Random: Sold Down the River – With Our Own Boat…?

bose-advert-boat-by-waterfall
(BOSE headphones promotional picture)

‘Gospel Gathering’ – And Some Worry

This can still have a happy ending….

So the November 2007 SonyBMG event ‘Gospel Gathering‘ has been and gone.

It’s been a huge triumph for gospel music in the UK, which is still so deep underground it’s somewhat hidden even from those of us within it…

However, I worry.

Thieves In The Temple..?

Maybe the following is a cynical view…

But apart from Sony BMG happily lining their pockets with revenues from a huge event and a major venue, I see little direct benefit to the UK scene.

I must add, though: that previous point is an assumption – RCA (the Sony BMG label that actually put the event on) haven’t published any figures that I know of yet,

  • still, that’s not their fault.
  • they’re in business to make money.
  • they make no apologies for it – and they shouldn’t…

My thing is:

  • do we treat this renewed interest in the UK industry as answer to prayer?
  • or the arrival of savvy thieves in the temple…?

I think the answer lies somewhere in the middle.

‘We’ll Take Your Money, Thanks…’

  • I asked a question at the GG Press conference: ‘What’s In It For Us …?’

Mervyn Lyn, then Vice President, A&R (by the way, RCA also represents artists from Alicia Keys to George Michael to Natasha Bedingfield and even X Factor 2007) said:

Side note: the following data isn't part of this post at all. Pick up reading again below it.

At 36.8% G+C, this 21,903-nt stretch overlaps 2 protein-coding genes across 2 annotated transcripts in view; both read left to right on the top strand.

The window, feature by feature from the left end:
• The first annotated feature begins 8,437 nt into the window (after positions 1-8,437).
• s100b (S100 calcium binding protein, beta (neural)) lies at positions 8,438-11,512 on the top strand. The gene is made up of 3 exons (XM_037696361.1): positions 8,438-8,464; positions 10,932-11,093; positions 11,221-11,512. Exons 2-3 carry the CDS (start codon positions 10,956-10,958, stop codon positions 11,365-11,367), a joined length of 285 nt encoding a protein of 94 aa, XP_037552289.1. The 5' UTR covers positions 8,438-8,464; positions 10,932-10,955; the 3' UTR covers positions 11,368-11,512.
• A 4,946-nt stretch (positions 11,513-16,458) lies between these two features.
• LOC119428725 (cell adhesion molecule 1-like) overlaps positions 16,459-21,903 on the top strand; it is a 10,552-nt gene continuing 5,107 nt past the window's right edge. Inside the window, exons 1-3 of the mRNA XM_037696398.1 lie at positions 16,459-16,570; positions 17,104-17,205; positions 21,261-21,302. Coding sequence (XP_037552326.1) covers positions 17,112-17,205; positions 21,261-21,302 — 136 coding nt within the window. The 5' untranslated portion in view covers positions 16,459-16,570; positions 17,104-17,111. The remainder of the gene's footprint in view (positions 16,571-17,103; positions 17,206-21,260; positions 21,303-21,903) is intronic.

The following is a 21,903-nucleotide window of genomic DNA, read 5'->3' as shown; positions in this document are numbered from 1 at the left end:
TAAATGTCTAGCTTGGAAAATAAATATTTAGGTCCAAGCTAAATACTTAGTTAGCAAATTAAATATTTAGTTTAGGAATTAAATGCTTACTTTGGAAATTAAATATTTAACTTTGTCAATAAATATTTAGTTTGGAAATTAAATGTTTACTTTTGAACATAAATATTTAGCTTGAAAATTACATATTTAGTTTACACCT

• first and foremost, they are in this as a business:
  • If GG1 is profitable and successful, then we can look at what we can do about promoting more UK acts as major headliners for subsequent ones (update Jan 2011: there was only the one Gospel Gathering)…

For the rest of the press conference, many more questions were asked, but a lot were (to my mind) either inane or totally the wrong place to ask, e.g:

  • ‘how can we get the UK industry to more like the US one…?’

I mean: is that a question for a record label press conference????

But almost everyone seemed to miss the significance of Mervyn’s statement, which I interpret as:

  • We’ll come into your marketplace (with events and artists promoted through your mechanisms),
  • take your revenue, return you a tiny proportion to keep you happy…
  • And – if you finally get your act together – we’ll think about sharing some of that money with you…

And again, that’s not necessarily an altogether unexpected stance.

Do Something Different – It Has Been Done Before…

But surely we need to be negotiating a stronger return for our industry:

  • ‘Yes, Major label, we need your expertise and muscle to grow our industry into the mainstream.

But here’s an idea:

‘…if you invest in our industry (we can work out the details between us), we can save you ‘x’ percent of your marketing budget by using our own mechanisms to get our audience to your events…

But you need to invest some of that revenue saved in us, based on a mutual share deal we come up with…’

It isn’t like there hasn’t been a precedent.

See Hugo Urban Rules seminars, which Mervyn presents at (update: 20 Jan 2011 – as far as I can tell, the Hugo Urban Rules isn’t running any more).

  • Branding agency Hubbub worked with Hugo fragrances owner, Procter & Gamble to establish the Urban Rules programme with an intention on a long-term stay in the Urban music scene